Tim Xu has an abundance of scientific experience thanks to his family


Eva Harshman

Tim Xu hopes to work in engineering when he is finished with school.

Senior Tim Xu found his passion and possible career path in a typical household item: a light switch. The illumination of the bulb at the flip of a switch fascinated Tim since he was as young as he could recall. However, after several years, Tim moved forward and became enthralled by a much more advanced piece of technology, the computer.

For a while, that satisfied Tim’s craving for learning about the inner workings of the technology surrounding him. With the wide variety of websites and programs available, the bright screen captured Tim’s attention. He progressed even further with his journey through the virtual world, making his next stop at video games and the behind-the-scenes of his favorite games. 

Despite his varied interests, his path gradually reached its final destination: engineering.

“Originally, I wanted to do computer science to make [games],” Tim said. “I do enjoy programming, but my attention shifted toward robotics. I wanted to do real-world applications that can actually help people rather than provide entertainment.”

I wanted to do real-world applications that can actually help people rather than provide entertainment.

— Tim Xu

Tim hasn’t limited his interests to at-home experiments with games and electronics. At FHC, he has managed to get involved wherever possible, from AP classes to after-school programs. Science may be his focus in school, but he doesn’t restrict his interests to the classroom.

Tim joined the Science Olympiad team during his high school career, which has heightened his experience with science, technology, and engineering.

“My brother [alumnus] James [Xu] did [Science Olympiad],” Tim said. “So, I did it because my brother did it and to get something from the school curriculum. I like the people there.”

James isn’t Tim’s only older brother; as the youngest of four brothers, he has had many years of knowledge passed down to him. Despite the fact that he and James, the brother closest in age to him, never participated in Science Olympiad together because of their age difference, he still was inspired by the influences that James had.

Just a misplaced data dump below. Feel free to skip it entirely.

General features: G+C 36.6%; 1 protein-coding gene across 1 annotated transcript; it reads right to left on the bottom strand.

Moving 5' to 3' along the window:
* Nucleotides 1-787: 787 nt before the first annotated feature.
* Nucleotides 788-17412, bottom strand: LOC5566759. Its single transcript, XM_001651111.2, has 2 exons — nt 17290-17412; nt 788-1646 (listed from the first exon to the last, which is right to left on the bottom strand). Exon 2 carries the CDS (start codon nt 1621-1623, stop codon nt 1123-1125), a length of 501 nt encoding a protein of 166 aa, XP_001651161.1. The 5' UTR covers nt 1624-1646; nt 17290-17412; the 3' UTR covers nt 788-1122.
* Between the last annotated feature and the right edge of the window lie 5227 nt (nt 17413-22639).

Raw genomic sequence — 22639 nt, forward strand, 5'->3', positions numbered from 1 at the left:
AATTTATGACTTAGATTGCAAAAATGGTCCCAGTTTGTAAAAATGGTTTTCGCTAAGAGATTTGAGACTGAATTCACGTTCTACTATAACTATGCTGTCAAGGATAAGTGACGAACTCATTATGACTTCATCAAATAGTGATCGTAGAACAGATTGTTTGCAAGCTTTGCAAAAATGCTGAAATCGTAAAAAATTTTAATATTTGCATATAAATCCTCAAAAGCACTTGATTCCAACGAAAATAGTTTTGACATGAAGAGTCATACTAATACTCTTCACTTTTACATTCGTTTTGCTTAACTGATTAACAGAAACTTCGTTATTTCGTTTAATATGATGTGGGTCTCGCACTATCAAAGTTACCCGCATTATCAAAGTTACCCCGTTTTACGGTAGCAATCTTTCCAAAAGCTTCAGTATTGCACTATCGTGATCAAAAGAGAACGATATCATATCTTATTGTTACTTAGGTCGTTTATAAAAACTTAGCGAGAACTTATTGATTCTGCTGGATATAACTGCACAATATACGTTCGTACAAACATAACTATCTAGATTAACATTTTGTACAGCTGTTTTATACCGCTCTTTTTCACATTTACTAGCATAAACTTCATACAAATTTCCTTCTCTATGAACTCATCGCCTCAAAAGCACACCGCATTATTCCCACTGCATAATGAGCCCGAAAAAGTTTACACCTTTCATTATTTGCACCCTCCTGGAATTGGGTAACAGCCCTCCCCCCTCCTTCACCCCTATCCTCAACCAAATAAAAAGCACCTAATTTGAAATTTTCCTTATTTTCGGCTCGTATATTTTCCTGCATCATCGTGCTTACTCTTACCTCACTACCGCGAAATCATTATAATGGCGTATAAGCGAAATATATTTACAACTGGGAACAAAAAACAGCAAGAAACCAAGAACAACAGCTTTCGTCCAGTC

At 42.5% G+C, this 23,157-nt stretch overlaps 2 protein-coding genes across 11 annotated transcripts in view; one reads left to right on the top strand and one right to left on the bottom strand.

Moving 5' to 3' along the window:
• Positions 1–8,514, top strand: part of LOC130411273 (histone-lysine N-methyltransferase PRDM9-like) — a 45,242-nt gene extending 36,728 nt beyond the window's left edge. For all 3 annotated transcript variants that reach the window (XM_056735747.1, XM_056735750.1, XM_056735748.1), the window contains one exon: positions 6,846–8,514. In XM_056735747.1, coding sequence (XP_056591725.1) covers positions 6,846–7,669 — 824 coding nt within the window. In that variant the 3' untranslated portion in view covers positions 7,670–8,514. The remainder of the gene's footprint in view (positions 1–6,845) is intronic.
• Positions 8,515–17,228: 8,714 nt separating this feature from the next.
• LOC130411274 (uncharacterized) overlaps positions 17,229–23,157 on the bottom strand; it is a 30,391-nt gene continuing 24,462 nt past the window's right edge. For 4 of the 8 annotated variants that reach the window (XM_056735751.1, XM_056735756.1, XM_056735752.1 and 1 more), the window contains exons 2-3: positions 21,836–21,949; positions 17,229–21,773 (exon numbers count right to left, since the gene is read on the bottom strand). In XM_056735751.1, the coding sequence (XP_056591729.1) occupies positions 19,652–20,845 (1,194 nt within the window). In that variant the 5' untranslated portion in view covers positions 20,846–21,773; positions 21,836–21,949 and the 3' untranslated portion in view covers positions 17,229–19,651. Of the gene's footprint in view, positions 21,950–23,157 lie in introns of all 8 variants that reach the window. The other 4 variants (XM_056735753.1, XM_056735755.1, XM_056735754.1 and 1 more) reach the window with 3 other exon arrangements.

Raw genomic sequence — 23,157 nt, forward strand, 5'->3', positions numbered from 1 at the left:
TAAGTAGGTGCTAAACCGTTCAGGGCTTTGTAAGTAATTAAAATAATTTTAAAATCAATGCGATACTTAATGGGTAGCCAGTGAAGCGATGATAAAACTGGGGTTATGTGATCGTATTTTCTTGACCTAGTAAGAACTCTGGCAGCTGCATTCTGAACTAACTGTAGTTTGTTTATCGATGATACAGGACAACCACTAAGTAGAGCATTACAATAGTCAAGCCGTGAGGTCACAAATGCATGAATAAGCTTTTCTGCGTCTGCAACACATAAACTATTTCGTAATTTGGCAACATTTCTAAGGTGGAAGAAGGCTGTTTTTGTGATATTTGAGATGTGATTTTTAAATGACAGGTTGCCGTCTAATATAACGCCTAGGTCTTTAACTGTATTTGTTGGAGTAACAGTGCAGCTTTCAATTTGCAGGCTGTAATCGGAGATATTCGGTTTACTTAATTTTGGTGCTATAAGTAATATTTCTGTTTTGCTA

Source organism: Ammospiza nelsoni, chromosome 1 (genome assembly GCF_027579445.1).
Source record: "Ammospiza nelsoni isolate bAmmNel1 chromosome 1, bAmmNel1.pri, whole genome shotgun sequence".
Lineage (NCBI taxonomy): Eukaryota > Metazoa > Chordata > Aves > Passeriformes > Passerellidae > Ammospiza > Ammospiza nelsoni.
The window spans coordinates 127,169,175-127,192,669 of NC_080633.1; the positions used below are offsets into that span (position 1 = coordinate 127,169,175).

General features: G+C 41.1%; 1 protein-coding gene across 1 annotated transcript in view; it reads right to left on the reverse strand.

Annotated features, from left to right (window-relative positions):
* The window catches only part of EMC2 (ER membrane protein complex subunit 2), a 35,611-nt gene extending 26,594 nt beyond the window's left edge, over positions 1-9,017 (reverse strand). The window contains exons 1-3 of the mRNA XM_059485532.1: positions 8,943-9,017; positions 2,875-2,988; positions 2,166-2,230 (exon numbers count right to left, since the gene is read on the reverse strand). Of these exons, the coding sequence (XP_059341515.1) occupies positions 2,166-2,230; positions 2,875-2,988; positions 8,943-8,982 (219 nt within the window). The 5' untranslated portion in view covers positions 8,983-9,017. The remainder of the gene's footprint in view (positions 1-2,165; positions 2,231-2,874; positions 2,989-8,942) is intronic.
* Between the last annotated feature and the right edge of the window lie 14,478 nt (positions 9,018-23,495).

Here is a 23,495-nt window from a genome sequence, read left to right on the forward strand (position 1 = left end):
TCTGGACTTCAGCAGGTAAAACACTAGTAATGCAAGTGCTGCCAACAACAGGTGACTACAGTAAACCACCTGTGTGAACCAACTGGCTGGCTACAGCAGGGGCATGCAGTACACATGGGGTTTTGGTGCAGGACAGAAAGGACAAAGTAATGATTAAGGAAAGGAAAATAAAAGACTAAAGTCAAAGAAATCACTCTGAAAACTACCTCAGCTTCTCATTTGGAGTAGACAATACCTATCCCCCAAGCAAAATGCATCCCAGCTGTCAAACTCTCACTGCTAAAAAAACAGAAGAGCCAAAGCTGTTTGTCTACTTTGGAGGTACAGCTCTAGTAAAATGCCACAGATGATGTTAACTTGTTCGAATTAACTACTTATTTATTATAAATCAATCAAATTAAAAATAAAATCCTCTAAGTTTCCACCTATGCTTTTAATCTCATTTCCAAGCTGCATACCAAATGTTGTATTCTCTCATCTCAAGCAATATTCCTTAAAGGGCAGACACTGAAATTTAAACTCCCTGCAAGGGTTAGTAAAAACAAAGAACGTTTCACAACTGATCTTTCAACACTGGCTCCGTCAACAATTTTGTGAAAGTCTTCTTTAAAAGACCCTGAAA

On the other hand, Tim has the opportunity to share his Science Olympiad experience alongside his younger sister, junior Melinda Xu. Since they are only one grade apart, they share several extracurriculars and can support each other.

“[I can] help [Melinda] with notes and organization,” Tim said. “The thing with Science Olympiad is that it’s not hard to know; the problem with the notes is that you need to be organized to know where the information is. On tests, you can’t just rely on your notes sometimes—you’re going to have to rely on your memory, so you can save some time instead of flipping through pages.”

Even though Tim shares many interests with his siblings, his specific path toward a career in engineering is different from each of his brothers’; in fact, none of them have chosen the same schooling and job.

His individuality within the scientific field has been amplified by his own choices in events in Science Olympiad. This year, Tim competed in Dynamic Planet, Remote Sensing, and Wi-Fi Lab. Each has different applications through a general knowledge of the subject and building. In Wi-Fi Lab, for example, Tim had to build an antenna and then test for the connection distance and signal strength.

“[I chose] Wi-Fi Lab because I’m interested in engineering, especially computer engineering or robotics, so I chose one about signals,” Tim said. “Others, like Dynamic Planet and Remote Sensing, didn’t have anyone who wanted to do them, so I might as well do it myself. There’s  a healthy [amount] of Earth Science in there.”

Even though Tim has had many experiences throughout high school in the science field and engineering, he looks to the increasingly-closer future and what he may do with the experience he has accumulated.

Regardless of how far-off it may be, Tim’s dream job would be a space engineer, maintaining space stations and improving the technology for exploring other planets. Earth has had much to offer Tim, but now he looks beyond his home planet.

“Humans are already all over Earth,” Tim said. “The next logical step would be to expand outwards.”